The Federal Reserve has shown almost no change in bias regarding monetary policy, leading the US dollar and Treasury yields to dwindle. Nevertheless, with crude oil still well above $70/bbl, economic growth faces additional hurdles, especially if energy prices feed into broader inflation pressures.
[B]US Fed - Lackluster Rhetoric Leaves Hike Expectations Lagging
BOE - Will They Wait And See Or Take Preemptive Action?
ECB - Taking It Down A Notch[/B]
[B]Yield Spread Analysis 07/17 - 07/24[/B]
Global government bond yields have plummeted over the past week, especially on the long-term end, as risk aversion permeated through the markets and sent prices soaring higher. Last Thursday, the S&P reduced ratings on 75 US CDOs made up of subprime mortgage derivatives. Then, the following day, the agency lowered 14 ratings on European CDOs, signaling that issues surrounding risky derivatives are not contained just to the US. Meanwhile, US bond yields were especially hurt by the lack of an overtly hawkish stance by Fed Chairman Ben Bernanke during his testimony to the House and Senate led rate hike expectations to diminish.
Looking ahead, New Zealand bonds may see substantial volatility on Wednesday as the Reserve Bank of New Zealand is anticipated to raise rates to yet another record of 8.25 percent. On Friday, US Q2 GDP could shake things up as a strong rebound has the potential to send Treasury yields rocketing higher.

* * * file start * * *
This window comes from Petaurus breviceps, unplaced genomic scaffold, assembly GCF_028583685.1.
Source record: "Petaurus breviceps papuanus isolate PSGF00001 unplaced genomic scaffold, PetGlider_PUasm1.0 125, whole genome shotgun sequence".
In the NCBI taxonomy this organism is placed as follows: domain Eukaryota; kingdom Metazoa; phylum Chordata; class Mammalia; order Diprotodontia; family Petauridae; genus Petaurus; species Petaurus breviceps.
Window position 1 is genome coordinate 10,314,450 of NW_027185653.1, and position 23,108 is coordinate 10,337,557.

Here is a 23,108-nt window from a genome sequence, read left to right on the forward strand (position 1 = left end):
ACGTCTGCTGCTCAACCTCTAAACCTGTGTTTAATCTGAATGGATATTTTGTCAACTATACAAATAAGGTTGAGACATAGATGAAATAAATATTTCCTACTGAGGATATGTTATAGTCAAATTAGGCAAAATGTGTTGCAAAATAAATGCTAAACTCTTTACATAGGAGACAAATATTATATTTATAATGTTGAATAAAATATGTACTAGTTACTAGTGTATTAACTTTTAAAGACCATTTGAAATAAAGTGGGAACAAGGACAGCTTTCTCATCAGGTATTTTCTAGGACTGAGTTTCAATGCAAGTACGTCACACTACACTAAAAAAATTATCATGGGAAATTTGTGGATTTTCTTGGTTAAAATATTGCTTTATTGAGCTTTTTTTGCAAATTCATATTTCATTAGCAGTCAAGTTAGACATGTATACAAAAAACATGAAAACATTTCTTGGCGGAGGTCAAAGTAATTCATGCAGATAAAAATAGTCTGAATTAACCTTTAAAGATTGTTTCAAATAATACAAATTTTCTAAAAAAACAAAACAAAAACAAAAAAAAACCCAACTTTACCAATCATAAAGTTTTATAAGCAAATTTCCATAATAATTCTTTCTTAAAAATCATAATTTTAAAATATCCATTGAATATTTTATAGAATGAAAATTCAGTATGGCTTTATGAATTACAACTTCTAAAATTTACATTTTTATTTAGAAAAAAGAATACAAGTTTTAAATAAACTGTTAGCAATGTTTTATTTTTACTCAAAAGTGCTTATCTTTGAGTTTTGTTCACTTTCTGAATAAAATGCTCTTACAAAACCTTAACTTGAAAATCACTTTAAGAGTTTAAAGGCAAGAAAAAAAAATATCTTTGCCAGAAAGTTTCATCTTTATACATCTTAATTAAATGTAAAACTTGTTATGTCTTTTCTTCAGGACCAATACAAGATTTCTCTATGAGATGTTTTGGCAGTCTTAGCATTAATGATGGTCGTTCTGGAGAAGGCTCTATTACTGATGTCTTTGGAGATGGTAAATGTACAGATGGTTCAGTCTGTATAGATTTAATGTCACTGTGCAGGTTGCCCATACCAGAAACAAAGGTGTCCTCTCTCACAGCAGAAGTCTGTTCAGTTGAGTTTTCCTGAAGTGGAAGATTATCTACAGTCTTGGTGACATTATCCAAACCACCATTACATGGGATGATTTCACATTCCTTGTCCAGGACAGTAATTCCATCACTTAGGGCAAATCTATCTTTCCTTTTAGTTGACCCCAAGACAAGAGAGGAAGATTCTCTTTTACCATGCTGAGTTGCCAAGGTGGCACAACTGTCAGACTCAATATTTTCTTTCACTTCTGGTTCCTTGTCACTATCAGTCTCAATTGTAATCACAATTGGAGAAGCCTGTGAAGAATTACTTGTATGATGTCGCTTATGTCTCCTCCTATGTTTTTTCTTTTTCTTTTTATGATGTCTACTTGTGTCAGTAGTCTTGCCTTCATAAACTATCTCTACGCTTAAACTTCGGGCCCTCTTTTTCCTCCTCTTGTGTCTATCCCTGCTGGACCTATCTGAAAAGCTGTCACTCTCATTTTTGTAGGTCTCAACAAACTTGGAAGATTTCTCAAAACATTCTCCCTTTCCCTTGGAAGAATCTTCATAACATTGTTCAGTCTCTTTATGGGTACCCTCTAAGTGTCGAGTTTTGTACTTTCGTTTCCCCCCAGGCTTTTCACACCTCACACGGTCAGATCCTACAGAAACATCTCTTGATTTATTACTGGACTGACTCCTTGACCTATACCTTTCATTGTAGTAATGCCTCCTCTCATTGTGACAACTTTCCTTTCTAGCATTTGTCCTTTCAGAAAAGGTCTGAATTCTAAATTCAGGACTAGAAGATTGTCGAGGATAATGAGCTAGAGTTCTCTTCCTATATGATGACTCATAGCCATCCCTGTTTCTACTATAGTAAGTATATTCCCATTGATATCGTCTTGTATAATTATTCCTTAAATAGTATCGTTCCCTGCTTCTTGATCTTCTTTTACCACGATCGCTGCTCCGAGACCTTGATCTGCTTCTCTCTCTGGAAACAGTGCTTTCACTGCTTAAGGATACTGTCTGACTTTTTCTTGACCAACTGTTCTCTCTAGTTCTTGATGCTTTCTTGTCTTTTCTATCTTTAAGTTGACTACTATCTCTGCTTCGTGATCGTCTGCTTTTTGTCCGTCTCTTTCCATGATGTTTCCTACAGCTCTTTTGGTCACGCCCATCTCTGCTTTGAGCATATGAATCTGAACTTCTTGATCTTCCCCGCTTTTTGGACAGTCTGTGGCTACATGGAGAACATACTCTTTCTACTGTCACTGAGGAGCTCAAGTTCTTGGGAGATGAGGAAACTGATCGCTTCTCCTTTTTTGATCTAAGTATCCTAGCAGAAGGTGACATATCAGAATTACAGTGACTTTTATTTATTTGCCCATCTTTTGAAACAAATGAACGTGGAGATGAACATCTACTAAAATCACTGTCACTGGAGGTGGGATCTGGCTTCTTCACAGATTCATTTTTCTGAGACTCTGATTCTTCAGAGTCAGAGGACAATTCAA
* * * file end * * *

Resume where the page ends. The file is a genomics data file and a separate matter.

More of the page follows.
US Fed - Lackluster Rhetoric Leaves Hike Expectations Lagging[/B]
[B]The Federal Reserve has shown almost no change in bias regarding monetary policy, leading the US dollar and Treasury yields to dwindle. Nevertheless, with crude oil still well above $70/bbl, economic growth faces additional hurdles, especially if energy prices feed into broader inflation pressures: [/B]
[/B][U]Ben Bernanke, Federal Reserve Chairman (Voting Member)[/U]
“The credit losses associated with subprime have come to light and they are fairly significant?some estimates are in the order of between $50 billion and $100 billion of losses associated with subprime credit problems.” - July 20, 2007
"Overall, the US economy appears likely to expand at a moderate pace over the second half of 2007, with growth then strengthening a bit in 2008 to a rate close to the economy’s underlying trend?The FOMC has consistently stated that upside risks to inflation are its predominant policy concern." - July 19, 2007
[U]Thomas Hoenig, Federal Reserve Bank of Kansas City President (Voting Member)
“As you look at the economy and you weigh these risks right now, I can make a case for?both an easing or tightening as you move forward?we’ve seen some favorable numbers on core CPI back towards 2 percent. It’s not there yet but it’s getting very close?If the downside risks [relating to largely to housing] were to materialize, there would be pressure to ease. On the other hand, if?we saw inflationary pressure, then you (would) see greater pressure to move policy up.” - July 18, 2007
"It’s hard to know exactly what number (in terms of energy price) would cause a pullback in the US economy’s strength?we will be paying a lot of attention to energy going forward." - July 18, 2007